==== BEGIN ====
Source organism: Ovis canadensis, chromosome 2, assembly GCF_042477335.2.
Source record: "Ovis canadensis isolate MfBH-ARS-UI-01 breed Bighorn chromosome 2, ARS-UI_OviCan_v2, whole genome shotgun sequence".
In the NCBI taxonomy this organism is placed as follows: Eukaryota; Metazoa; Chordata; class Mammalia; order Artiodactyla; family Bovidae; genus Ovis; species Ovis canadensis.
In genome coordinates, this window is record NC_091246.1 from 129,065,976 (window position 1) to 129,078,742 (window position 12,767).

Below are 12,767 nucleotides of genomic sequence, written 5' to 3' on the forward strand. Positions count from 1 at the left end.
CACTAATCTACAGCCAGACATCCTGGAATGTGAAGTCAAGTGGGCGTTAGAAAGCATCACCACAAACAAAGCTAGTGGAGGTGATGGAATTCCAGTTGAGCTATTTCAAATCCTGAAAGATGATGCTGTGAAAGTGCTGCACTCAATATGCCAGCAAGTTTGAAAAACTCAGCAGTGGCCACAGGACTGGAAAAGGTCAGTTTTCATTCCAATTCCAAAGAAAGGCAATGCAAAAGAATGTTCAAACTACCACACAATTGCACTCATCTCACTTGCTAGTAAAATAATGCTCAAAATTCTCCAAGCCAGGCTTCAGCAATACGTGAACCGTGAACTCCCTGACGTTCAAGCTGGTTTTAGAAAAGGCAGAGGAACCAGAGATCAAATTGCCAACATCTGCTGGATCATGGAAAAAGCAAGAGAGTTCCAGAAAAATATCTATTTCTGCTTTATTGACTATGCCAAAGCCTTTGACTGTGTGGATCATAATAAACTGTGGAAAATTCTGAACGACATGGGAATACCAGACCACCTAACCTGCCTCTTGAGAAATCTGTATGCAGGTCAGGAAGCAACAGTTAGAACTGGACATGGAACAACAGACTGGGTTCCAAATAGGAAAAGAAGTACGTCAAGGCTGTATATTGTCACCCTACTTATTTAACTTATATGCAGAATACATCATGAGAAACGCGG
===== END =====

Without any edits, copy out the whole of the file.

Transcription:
Source organism: Ovis canadensis, chromosome 2, assembly GCF_042477335.2.
Source record: "Ovis canadensis isolate MfBH-ARS-UI-01 breed Bighorn chromosome 2, ARS-UI_OviCan_v2, whole genome shotgun sequence".
In the NCBI taxonomy this organism is placed as follows: Eukaryota; Metazoa; Chordata; class Mammalia; order Artiodactyla; family Bovidae; genus Ovis; species Ovis canadensis.
In genome coordinates, this window is record NC_091246.1 from 129,065,976 (window position 1) to 129,078,742 (window position 12,767).

Below are 12,767 nucleotides of genomic sequence, written 5' to 3' on the forward strand. Positions count from 1 at the left end.
CACTAATCTACAGCCAGACATCCTGGAATGTGAAGTCAAGTGGGCGTTAGAAAGCATCACCACAAACAAAGCTAGTGGAGGTGATGGAATTCCAGTTGAGCTATTTCAAATCCTGAAAGATGATGCTGTGAAAGTGCTGCACTCAATATGCCAGCAAGTTTGAAAAACTCAGCAGTGGCCACAGGACTGGAAAAGGTCAGTTTTCATTCCAATTCCAAAGAAAGGCAATGCAAAAGAATGTTCAAACTACCACACAATTGCACTCATCTCACTTGCTAGTAAAATAATGCTCAAAATTCTCCAAGCCAGGCTTCAGCAATACGTGAACCGTGAACTCCCTGACGTTCAAGCTGGTTTTAGAAAAGGCAGAGGAACCAGAGATCAAATTGCCAACATCTGCTGGATCATGGAAAAAGCAAGAGAGTTCCAGAAAAATATCTATTTCTGCTTTATTGACTATGCCAAAGCCTTTGACTGTGTGGATCATAATAAACTGTGGAAAATTCTGAACGACATGGGAATACCAGACCACCTAACCTGCCTCTTGAGAAATCTGTATGCAGGTCAGGAAGCAACAGTTAGAACTGGACATGGAACAACAGACTGGGTTCCAAATAGGAAAAGAAGTACGTCAAGGCTGTATATTGTCACCCTACTTATTTAACTTATATGCAGAATACATCATGAGAAACGCGG